‘How is anybody going to be able to buy a house?’

Responses to mortgage lending consultation reveal concerns among first-time buyers that they’ll never be able to buy a house

The Central Bank’s new mortgage lending rules will impose an income multiple limit of 3.5 times salary on  first time buyers and those trading up. (Photograph: Matt Kavanagh/The Irish Times)

The Central Bank’s new mortgage lending rules will impose an income multiple limit of 3.5 times salary on first time buyers and those trading up. (Photograph: Matt Kavanagh/The Irish Times)

 

The full extent of efforts to get the Central Bank to change its mind on its new mortgage lending rules are evident in the 157 responses the regulator received to its consultation on mortgage lending and which it has just published on its website.

Introducing an LTV limit of 80 per cent on a sliding scale; giving a concession to those who have been paying rent for over two years; implementing a LTV of 90 per cent on loans of up to €500k; and requiring first-time buyers to go on a financial education course were just some of the measures proposed as an alternative to the new rules.

Last week the Central Bank published its definitive rules on mortgage lending, and it seems that it listened to concerns from those who responded that the original measures could effectively lock-out first-time buyers from the market.

Indeed as the panel opposite shows, contributions from the general public may have made the biggest impact on the regulator, as many FTBs feared that the implementation of the rules would prevent them from ever owning their own home.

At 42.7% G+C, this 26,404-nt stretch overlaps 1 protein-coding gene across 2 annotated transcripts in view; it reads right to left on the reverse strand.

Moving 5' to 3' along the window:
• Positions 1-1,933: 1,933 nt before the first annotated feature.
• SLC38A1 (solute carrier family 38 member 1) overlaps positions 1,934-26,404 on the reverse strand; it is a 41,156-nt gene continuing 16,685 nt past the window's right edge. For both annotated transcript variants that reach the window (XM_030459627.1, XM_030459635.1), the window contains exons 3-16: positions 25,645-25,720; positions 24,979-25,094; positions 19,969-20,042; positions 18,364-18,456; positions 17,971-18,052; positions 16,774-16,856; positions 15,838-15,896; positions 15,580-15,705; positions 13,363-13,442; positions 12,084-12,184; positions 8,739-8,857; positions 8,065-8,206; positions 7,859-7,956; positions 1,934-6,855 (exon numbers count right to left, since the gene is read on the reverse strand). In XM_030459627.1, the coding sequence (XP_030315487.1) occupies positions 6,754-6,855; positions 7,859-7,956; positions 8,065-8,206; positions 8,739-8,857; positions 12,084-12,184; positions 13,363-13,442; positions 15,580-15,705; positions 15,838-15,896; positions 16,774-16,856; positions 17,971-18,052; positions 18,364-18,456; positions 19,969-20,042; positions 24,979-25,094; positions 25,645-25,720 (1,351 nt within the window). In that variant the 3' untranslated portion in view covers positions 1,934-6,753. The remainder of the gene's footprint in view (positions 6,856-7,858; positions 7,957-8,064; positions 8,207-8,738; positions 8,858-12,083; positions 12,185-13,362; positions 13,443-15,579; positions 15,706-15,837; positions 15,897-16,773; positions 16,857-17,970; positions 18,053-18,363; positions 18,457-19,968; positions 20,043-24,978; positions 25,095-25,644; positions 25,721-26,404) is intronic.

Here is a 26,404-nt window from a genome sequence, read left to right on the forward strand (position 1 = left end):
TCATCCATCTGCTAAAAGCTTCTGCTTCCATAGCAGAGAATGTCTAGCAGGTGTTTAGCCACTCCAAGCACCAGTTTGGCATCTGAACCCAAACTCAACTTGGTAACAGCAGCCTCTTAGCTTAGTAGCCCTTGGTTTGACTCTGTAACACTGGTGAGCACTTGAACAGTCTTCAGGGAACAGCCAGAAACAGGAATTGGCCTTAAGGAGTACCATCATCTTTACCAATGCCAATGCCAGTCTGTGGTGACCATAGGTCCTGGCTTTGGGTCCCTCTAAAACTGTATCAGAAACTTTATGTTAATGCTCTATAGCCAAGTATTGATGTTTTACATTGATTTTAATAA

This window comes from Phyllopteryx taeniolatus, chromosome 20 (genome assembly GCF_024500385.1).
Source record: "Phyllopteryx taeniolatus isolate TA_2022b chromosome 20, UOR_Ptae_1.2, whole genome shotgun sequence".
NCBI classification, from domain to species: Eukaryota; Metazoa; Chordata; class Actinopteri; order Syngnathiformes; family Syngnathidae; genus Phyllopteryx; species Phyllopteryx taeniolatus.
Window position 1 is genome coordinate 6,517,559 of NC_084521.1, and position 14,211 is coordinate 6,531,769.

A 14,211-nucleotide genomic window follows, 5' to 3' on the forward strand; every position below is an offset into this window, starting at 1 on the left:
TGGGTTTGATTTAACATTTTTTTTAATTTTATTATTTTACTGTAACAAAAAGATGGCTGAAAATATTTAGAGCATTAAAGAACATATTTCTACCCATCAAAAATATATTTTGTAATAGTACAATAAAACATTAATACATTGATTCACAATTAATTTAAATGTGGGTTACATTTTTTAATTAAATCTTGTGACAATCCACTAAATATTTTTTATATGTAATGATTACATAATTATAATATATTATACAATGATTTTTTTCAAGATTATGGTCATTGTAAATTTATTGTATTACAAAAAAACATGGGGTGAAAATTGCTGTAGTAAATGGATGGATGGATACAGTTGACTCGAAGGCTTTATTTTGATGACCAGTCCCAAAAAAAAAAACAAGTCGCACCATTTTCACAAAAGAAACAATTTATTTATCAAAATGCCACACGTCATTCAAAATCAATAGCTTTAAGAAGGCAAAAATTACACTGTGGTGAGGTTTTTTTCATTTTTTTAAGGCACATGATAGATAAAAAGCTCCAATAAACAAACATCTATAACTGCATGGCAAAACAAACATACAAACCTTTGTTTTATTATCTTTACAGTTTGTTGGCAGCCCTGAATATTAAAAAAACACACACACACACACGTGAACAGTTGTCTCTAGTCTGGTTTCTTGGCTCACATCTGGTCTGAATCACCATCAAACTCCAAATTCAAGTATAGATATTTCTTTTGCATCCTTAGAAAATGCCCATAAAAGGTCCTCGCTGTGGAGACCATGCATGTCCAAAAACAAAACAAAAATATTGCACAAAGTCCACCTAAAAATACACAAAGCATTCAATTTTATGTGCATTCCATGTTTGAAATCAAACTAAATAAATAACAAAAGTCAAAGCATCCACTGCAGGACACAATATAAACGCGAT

The bank’s new rules, which have yet to come into effect, exempt first-time buyers (FTBs) from needing a deposit of 20 per cent on purchases of up to €220,000, but introduce a loan-to-value (LTV) limit of 80 per cent for those looking to trade up. Income multiples of 3.5 times were also introduced across the board.

The banks’ view

Submissions were made from the five major mortgage lenders (AIB, BOI,KBC, Permanent TSB and Ulster Bank) as well as representative bodies such as the Banking and Payments Federation.

While the banks expressed a level of agreement with the proposals, they suggested several different ways of implementing the measures.

Ulster Bank for example, suggested introducing a LTV ratio of 90 per cent subject to a maximum loan of €500k, while Permanent TSB said that it does not agree with LTV limits.

Bank of Ireland said that an income cap of 3.5 times income was “reasonable”, but argued that an 80 per cent LTV wasn’t “appropriate for the mortgage market at this time”. Instead it suggested that a sliding scale of 85 per cent be itroduced by 2016.

“ LTV on its own does not cause default; repayment capacity is the key determinant in assessing the probability of default,” the bank said.

The time-frame of the introduction of the new measures was also a source of concern. Both AIB and BOI argued that any changes to the existing regime must be introduced with a six month lead-in time. Otherwise, it would “present risk to the bank and the consumer in correctly and effectively implementing the changes” BOI said, adding that it would need a three-six months lead in time to accurately project new pipeline conversion, which would be “critical to enable us to manage our exemption levels appropriately”.

The deposit

Requiring homebuyers to come up with a deposit of 20 per cent was a source of concern for the Credit Union Development Association (CUDA), which suggested that it could lead people to avail of unregulated money lenders in order to achieve an otherwise unattainable deposit.

“We would fear the borrower would be forced to obtain the deposit or a portion thereofthrough non-conventional means, such as unregulated money lenders,” it said.

Fianna Fail, in its submission, argued that first-time buyers should be required to demonstrate that they have not acquired the required deposit by means of obtaining expensive short term credit.

Elsewhere, Douglas Newman Good said it was in favour of “ some type of mortgage lending safeguards” but argued that the proposals were “too strict”. It suggested that FTBs could be given the option of taking a home buying course as is standard in some states of the USA. “These types of courses point out the benefits and risks involved in home ownership and teach buyers how to budget effectively”.

Mortgage insurance